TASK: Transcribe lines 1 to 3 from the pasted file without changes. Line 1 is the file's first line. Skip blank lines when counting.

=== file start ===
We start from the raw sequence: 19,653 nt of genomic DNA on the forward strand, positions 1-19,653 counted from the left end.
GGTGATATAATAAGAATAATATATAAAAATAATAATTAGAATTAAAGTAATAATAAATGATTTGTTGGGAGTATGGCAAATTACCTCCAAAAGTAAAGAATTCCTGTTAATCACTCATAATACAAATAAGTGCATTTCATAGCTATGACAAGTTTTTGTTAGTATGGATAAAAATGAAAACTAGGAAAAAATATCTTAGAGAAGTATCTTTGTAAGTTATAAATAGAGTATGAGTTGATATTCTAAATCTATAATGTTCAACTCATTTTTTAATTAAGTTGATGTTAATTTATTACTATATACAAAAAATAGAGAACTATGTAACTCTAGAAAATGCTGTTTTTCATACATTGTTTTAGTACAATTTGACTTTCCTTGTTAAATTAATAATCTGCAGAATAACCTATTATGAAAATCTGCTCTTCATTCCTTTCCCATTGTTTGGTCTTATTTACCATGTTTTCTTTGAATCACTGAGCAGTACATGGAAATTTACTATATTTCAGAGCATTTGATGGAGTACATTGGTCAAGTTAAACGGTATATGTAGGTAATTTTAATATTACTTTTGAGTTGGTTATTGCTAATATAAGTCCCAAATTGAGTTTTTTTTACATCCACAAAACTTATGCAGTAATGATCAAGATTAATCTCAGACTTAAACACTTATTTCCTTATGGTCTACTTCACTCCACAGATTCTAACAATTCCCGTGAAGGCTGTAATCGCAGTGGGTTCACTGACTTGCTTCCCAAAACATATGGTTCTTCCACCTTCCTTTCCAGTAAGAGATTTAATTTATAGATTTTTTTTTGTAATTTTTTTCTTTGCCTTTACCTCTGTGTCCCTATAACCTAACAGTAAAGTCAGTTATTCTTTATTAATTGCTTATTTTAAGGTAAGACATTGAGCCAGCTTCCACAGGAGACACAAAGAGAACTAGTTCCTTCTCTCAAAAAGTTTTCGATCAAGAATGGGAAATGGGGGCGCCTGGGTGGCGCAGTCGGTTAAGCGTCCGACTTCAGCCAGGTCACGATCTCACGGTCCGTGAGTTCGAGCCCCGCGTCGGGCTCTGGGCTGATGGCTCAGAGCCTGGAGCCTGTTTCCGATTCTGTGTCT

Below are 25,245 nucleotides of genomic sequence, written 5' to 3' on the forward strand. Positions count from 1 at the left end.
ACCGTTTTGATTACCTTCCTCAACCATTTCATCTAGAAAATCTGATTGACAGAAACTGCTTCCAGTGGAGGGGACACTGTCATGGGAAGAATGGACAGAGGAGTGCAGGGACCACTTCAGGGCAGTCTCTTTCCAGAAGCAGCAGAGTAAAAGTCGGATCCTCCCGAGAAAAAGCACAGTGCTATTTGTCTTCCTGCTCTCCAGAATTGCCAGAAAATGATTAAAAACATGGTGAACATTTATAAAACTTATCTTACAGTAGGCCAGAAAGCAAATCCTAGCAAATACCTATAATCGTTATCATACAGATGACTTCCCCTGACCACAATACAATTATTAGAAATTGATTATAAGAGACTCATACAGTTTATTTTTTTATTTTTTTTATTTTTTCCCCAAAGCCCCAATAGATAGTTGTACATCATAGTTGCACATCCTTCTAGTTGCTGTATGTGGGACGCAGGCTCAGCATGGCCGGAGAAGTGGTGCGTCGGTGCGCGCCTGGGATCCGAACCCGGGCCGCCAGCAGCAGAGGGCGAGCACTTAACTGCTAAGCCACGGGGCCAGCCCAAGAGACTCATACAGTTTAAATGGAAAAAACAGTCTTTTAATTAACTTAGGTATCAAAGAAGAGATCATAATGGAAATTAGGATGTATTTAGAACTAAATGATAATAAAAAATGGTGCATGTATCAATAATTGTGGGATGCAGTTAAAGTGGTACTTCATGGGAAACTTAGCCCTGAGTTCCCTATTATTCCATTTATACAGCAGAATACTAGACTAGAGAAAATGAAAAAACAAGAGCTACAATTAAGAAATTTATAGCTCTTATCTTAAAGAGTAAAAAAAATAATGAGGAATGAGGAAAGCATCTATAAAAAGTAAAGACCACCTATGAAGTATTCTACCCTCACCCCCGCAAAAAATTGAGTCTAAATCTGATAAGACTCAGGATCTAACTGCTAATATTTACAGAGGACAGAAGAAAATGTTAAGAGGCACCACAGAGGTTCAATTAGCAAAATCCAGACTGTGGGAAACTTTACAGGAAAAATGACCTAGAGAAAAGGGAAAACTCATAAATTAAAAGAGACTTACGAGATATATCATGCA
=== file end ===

We start from the raw sequence: 19,653 nt of genomic DNA on the forward strand, positions 1-19,653 counted from the left end.
GGTGATATAATAAGAATAATATATAAAAATAATAATTAGAATTAAAGTAATAATAAATGATTTGTTGGGAGTATGGCAAATTACCTCCAAAAGTAAAGAATTCCTGTTAATCACTCATAATACAAATAAGTGCATTTCATAGCTATGACAAGTTTTTGTTAGTATGGATAAAAATGAAAACTAGGAAAAAATATCTTAGAGAAGTATCTTTGTAAGTTATAAATAGAGTATGAGTTGATATTCTAAATCTATAATGTTCAACTCATTTTTTAATTAAGTTGATGTTAATTTATTACTATATACAAAAAATAGAGAACTATGTAACTCTAGAAAATGCTGTTTTTCATACATTGTTTTAGTACAATTTGACTTTCCTTGTTAAATTAATAATCTGCAGAATAACCTATTATGAAAATCTGCTCTTCATTCCTTTCCCATTGTTTGGTCTTATTTACCATGTTTTCTTTGAATCACTGAGCAGTACATGGAAATTTACTATATTTCAGAGCATTTGATGGAGTACATTGGTCAAGTTAAACGGTATATGTAGGTAATTTTAATATTACTTTTGAGTTGGTTATTGCTAATATAAGTCCCAAATTGAGTTTTTTTTACATCCACAAAACTTATGCAGTAATGATCAAGATTAATCTCAGACTTAAACACTTATTTCCTTATGGTCTACTTCACTCCACAGATTCTAACAATTCCCGTGAAGGCTGTAATCGCAGTGGGTTCACTGACTTGCTTCCCAAAACATATGGTTCTTCCACCTTCCTTTCCAGTAAGAGATTTAATTTATAGATTTTTTTTTGTAATTTTTTTCTTTGCCTTTACCTCTGTGTCCCTATAACCTAACAGTAAAGTCAGTTATTCTTTATTAATTGCTTATTTTAAGGTAAGACATTGAGCCAGCTTCCACAGGAGACACAAAGAGAACTAGTTCCTTCTCTCAAAAAGTTTTCGATCAAGAATGGGAAATGGGGGCGCCTGGGTGGCGCAGTCGGTTAAGCGTCCGACTTCAGCCAGGTCACGATCTCACGGTCCGTGAGTTCGAGCCCCGCGTCGGGCTCTGGGCTGATGGCTCAGAGCCTGGAGCCTGTTTCCGATTCTGTGTCT

Below are 25,245 nucleotides of genomic sequence, written 5' to 3' on the forward strand. Positions count from 1 at the left end.